…especially when it is suddenly 89 degrees, after nearly a month of unusually cool 50’s and 60’s! All through May, the cool weather crops thrived in overcast, chilly days and even cooler nights. It seemed to rain every other day. And then, suddenly the temperatures soared and the potager crops changed overnight! I had to exchange my cup of tea for the camera, when I ventured to the potager this morning and saw the transformation. My mostly green garden was suddenly colorful! This “Frilly” Mustard looks like a bouquet!
I guess I should have incorporated it into more meals while the leaves were tender and mild. The “Bloody Mary” mustard also burst into bloom overnight, but it’s not as pretty as the “Frilly.” The flowers are milder, though. You can see I nibbled a few stalks!
Sadly, the “Little Jade” Napa Cabbage also bolted, before it even formed “heads,” but aren’t the flowers pretty? Tasty, too.
The “Long Standing Bloomsdale” shown here won’t be standing long, because it has already bolted (although “Gangbusters” is still gorgeous! I’ll be planting it exclusively next spring!)
It appears my weekend meals will include many salads and canapes with edible flowers, and soon those crops will be in the compost bins, making room for crops that enjoy the upper 80’s that are forecast for the coming week. Suddenly it is summer! On the plus side, the heat wave has performed magic, turning white strawberries into these brilliant red beauties. I’ve already picked 4 quarts, so there is shortcake in my future.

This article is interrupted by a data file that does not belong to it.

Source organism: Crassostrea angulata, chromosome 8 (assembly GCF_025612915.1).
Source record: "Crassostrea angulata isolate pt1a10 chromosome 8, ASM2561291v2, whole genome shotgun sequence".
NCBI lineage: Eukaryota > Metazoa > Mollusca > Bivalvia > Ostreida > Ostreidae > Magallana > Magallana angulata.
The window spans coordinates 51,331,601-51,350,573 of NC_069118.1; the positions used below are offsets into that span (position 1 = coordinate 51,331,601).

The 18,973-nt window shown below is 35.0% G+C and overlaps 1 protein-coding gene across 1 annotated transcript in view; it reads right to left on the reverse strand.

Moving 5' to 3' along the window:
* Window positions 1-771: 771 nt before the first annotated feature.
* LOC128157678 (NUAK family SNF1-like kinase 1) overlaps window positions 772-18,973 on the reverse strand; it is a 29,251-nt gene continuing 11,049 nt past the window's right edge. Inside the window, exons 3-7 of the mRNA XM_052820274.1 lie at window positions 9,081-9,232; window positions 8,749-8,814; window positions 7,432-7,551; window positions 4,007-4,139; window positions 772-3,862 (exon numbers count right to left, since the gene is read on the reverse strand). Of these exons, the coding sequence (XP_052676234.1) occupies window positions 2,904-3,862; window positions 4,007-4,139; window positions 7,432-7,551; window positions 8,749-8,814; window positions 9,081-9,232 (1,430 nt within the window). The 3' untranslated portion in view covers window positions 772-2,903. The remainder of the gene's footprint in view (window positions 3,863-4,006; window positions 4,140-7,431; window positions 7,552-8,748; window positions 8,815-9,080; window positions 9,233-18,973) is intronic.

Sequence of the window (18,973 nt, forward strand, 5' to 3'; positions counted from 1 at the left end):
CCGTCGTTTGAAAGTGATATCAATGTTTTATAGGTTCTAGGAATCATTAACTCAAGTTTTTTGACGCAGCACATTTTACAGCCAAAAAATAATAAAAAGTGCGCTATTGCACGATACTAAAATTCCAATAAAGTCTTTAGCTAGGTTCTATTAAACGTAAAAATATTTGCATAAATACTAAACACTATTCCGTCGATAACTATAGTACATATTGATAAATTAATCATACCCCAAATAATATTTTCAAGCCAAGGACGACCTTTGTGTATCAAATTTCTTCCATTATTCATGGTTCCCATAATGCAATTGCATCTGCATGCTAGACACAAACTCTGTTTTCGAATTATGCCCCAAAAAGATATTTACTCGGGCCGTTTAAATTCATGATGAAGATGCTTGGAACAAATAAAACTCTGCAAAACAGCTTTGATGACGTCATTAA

And the snow peas burst into pretty purple bloom!
The tomatillo are basking in the warmth that encouraged these blossoms. It was windy, so the yellow flowers look a bit fuzzy, but you get the idea. This heat will cause the lettuces to bolt soon, so we’ll be eating these beautiful little “Tom Thumb” butterheads. However, this sudden change filled me with near panic. My brain yelled, “The growing season is whizzing by, and I’m not savoring it enough. I’m not harvesting enough, fast enough. Look at all this waste!” And then, a hummingbird flew past my shoulder headed for a nearby nasturtium bloom. A big swallowtail butterfly flitted from flower to flower. I put the camera aside and picked up my tea cup for a leisurely stroll through the potager. So what if a few mustard plants become compost? We had stir-fry and salads that included them, and their pretty foliage added to the garden design, but now I can experiment with something else in their place. Maybe something tastier and even prettier. And meanwhile, the potager crops are being enjoyed by the butterflies and hummingbirds. And that makes a big difference.